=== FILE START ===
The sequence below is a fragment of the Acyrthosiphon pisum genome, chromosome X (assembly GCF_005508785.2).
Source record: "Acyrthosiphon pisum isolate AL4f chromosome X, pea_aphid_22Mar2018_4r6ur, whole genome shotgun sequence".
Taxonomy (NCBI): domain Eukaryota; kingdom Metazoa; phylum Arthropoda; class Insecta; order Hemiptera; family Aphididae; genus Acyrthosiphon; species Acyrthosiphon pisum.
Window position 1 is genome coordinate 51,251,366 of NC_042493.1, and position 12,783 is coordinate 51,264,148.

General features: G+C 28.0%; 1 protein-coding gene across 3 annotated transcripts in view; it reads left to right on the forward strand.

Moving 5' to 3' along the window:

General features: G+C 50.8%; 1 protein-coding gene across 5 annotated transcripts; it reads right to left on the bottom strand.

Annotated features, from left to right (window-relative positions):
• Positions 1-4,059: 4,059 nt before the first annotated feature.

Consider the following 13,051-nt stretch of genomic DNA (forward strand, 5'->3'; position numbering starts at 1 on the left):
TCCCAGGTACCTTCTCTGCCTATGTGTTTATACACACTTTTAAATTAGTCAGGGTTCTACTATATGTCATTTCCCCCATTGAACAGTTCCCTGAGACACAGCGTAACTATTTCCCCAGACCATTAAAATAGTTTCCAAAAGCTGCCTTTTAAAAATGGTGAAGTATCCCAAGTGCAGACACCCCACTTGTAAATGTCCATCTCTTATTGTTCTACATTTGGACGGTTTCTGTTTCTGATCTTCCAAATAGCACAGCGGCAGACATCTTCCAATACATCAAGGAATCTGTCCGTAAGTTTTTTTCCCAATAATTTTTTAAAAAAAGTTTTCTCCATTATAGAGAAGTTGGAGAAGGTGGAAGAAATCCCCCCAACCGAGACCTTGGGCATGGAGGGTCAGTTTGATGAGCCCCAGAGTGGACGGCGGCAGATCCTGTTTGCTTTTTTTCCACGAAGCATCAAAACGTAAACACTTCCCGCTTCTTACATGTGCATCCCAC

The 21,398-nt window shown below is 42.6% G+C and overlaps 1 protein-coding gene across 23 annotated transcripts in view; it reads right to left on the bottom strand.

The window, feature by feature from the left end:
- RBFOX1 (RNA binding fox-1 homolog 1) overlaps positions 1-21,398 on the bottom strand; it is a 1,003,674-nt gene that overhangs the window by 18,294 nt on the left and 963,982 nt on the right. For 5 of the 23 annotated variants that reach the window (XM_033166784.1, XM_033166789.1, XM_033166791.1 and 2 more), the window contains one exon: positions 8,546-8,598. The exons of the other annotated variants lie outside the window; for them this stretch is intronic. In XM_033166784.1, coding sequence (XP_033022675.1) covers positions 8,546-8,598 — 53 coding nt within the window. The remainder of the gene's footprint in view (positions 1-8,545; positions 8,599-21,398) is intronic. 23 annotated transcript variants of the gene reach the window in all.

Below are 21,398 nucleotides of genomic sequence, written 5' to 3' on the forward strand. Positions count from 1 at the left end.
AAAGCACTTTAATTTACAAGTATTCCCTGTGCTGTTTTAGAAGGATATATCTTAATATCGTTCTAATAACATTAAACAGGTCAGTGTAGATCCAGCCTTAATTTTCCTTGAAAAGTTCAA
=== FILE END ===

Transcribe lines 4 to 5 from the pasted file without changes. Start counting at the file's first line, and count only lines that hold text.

Window position 1 is genome coordinate 51,251,366 of NC_042493.1, and position 12,783 is coordinate 51,264,148.

General features: G+C 28.0%; 1 protein-coding gene across 3 annotated transcripts in view; it reads left to right on the forward strand.